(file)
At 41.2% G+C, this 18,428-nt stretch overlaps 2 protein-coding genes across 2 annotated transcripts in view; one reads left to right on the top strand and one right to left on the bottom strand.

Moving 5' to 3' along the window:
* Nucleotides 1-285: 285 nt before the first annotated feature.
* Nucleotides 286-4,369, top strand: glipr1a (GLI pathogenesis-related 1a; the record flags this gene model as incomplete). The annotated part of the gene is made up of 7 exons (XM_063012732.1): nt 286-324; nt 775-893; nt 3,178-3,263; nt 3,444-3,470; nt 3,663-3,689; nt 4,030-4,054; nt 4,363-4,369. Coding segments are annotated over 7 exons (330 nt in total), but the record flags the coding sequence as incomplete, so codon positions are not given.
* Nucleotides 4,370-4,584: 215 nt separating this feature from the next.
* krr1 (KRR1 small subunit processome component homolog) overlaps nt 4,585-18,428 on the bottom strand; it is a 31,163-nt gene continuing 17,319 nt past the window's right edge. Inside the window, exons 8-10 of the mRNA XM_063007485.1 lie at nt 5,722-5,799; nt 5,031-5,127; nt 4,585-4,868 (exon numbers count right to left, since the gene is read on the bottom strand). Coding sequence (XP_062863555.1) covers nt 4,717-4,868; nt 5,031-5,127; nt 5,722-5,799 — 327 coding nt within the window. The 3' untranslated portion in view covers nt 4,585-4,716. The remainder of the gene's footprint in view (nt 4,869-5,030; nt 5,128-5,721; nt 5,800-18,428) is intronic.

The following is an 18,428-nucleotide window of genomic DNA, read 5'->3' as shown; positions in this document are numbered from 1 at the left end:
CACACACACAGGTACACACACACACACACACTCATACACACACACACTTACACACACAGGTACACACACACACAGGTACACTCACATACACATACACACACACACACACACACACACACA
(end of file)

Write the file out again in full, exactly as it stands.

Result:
At 41.2% G+C, this 18,428-nt stretch overlaps 2 protein-coding genes across 2 annotated transcripts in view; one reads left to right on the top strand and one right to left on the bottom strand.

Moving 5' to 3' along the window:
* Nucleotides 1-285: 285 nt before the first annotated feature.
* Nucleotides 286-4,369, top strand: glipr1a (GLI pathogenesis-related 1a; the record flags this gene model as incomplete). The annotated part of the gene is made up of 7 exons (XM_063012732.1): nt 286-324; nt 775-893; nt 3,178-3,263; nt 3,444-3,470; nt 3,663-3,689; nt 4,030-4,054; nt 4,363-4,369. Coding segments are annotated over 7 exons (330 nt in total), but the record flags the coding sequence as incomplete, so codon positions are not given.
* Nucleotides 4,370-4,584: 215 nt separating this feature from the next.
* krr1 (KRR1 small subunit processome component homolog) overlaps nt 4,585-18,428 on the bottom strand; it is a 31,163-nt gene continuing 17,319 nt past the window's right edge. Inside the window, exons 8-10 of the mRNA XM_063007485.1 lie at nt 5,722-5,799; nt 5,031-5,127; nt 4,585-4,868 (exon numbers count right to left, since the gene is read on the bottom strand). Coding sequence (XP_062863555.1) covers nt 4,717-4,868; nt 5,031-5,127; nt 5,722-5,799 — 327 coding nt within the window. The 3' untranslated portion in view covers nt 4,585-4,716. The remainder of the gene's footprint in view (nt 4,869-5,030; nt 5,128-5,721; nt 5,800-18,428) is intronic.

The following is an 18,428-nucleotide window of genomic DNA, read 5'->3' as shown; positions in this document are numbered from 1 at the left end:
CACACACACAGGTACACACACACACACACACTCATACACACACACACTTACACACACAGGTACACACACACACAGGTACACTCACATACACATACACACACACACACACACACACACACA